Indonesia’s OVO narrows losses, but new norms will make it tougher to rely on Grab

Early backers of Indonesia's first digital wallet unicorn OVO have left the company as Southeast Asia ride-hailing and fintech takes over.

Indonesian e-wallet OVO reported healthier financial numbers in 2020, but it faces headwinds as new norms on foreign investors’ voting rights and shareholding may make it more difficult to rely on a capital infusion from Grab.

Losses of the company narrowed to $205 million last year, compared with $369 million in 2019, show documents filed with the US Securities and Exchange Commission (SEC) by its investor Grab earlier this week. However, it was still higher than the $123.16 million loss clocked in 2018.

Meanwhile, revenues improved to -$20 million in 2020 from -$158 million in 2019, according to the Form F-4 filing.

The negative revenue is on account of an accounting treatment change wherein consumer incentives now reflect as a contra revenue item — i.e. deducted from gross revenue — instead of a sales and marketing expense. However, the new methodology has had no impact on OVO’s bottom line, balance sheet, or cash flow, said the SEC filing.

The improvement in financial numbers shows that the COVID-19 pandemic was a turning point for four-year-old OVO, which achieved unicorn status in 2019.

There was a dip in revenues from offline merchants and transportation — OVO is a payment method for Grab’s ride-hailing services — amid the COVID-induced lockdowns of last year. However, this was more than offset by the higher demand in food delivery payments and e-commerce payments.

Overall OVO saw a surge in transactions and new users last year. The company’s e-commerce total payment value (TPV) grew by 110% between March and September 2020. This was led by a nearly 50% growth in lending disbursement and an over 15% TPV increase in food delivery transactions.

While the payment business unit is still the largest contributor to OVO’s revenue, the company has expanded to other financial services and products, including investments, insurance, and lending services.

OVO started off in 2017 as an e-wallet of the Indonesian conglomerate Lippo Group’s venture builder. It diversified into other fintech businesses in 2019. That year, the company acquired local fintech startup Taralite to venture into lending, and also took a stake in Bareksa to foray into mutual funds.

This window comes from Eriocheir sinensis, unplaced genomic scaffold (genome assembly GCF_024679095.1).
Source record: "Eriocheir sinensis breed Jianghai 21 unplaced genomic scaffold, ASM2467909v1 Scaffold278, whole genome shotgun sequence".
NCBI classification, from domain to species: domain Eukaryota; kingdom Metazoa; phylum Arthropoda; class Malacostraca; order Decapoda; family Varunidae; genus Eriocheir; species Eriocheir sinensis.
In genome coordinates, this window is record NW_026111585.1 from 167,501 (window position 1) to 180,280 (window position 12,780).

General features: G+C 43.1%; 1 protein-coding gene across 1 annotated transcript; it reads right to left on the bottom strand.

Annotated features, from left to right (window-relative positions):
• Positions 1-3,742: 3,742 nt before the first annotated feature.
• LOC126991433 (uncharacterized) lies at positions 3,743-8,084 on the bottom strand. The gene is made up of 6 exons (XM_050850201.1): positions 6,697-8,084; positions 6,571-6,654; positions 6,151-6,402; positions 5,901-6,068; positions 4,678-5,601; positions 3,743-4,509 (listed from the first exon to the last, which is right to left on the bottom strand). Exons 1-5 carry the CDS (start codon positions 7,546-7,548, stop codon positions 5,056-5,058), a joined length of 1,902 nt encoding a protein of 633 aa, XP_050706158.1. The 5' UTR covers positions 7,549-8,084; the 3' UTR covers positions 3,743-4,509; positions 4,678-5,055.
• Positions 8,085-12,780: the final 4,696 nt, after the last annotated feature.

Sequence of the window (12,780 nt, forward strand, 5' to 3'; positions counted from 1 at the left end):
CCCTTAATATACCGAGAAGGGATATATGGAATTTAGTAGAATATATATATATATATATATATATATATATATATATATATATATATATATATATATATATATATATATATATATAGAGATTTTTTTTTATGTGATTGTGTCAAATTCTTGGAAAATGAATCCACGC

OVO continues to expand into more financial products. Besides forging a partnership with Prudential Indonesia for providing personal insurance, it has also teamed up with local insurance firm PT Asuransi Simas Insurtech for premium motorcycle insurance this year. The company has also launched a sharia-compliant mutual fund product managed by its investment management partner Syailendra Capital and Bareksa.

“We are continuously focused on improving OVO’s user experience,” Harumi Supit, head of corporate communication at OVO, told DealStreetAsia.

Foreign ownership conundrum

Super app Grab and Indonesian marketplace Tokopedia had bought stakes in OVO in 2018. Back then, OVO was understood to be a major link in the plans of both Tokopedia and Grab as both firms had failed to obtain a payments licence in Indonesia.

Cut to the present day, and both firms are trying to untangle the regulatory complexities posed by their shareholding and voting rights in OVO.

Bank Indonesia — the country’s central bank — recently barred an entity from holding a controlling stake in more than one digital wallet in the country, creating a challenge for GoTo, formed from the merger of Grab’s homegrown rival Gojek and Tokopedia in May this year. (Gojek runs its own payments app GoPay.)

GoTo president Patrick Cao said in a media briefing in May that Tokopedia is considering divesting its stake in OVO.

The new central bank regulation, effective since July 1, also caps foreign investment (based on ultimate beneficial ownership of shares) in payments firms at 85% and puts a 49% ceiling on the voting power of foreign shareholders in such companies.

As of December last year, Singapore-registered Grab owns 39.2% of OVO’s parent PT Bumi Cakrawala Perkasa (BCP) — the biggest shareholder.

Tokopedia owns a 36.1% stake in BCP through its wholly-owned subsidiary Digital Investindo Jaya.

The Lippo group holds 7.2% through two subsidiaries — PT Inti Anugrah Pratama and PT Prima Ecommerce Global. The Tokyo Century Corporation owns 7.5%. Meanwhile, PT Wahana Inovasi Lestari, owned by Tokopedia owners Leontinus Alpha Edison and William Tanuwijaya, own 5% in BCP.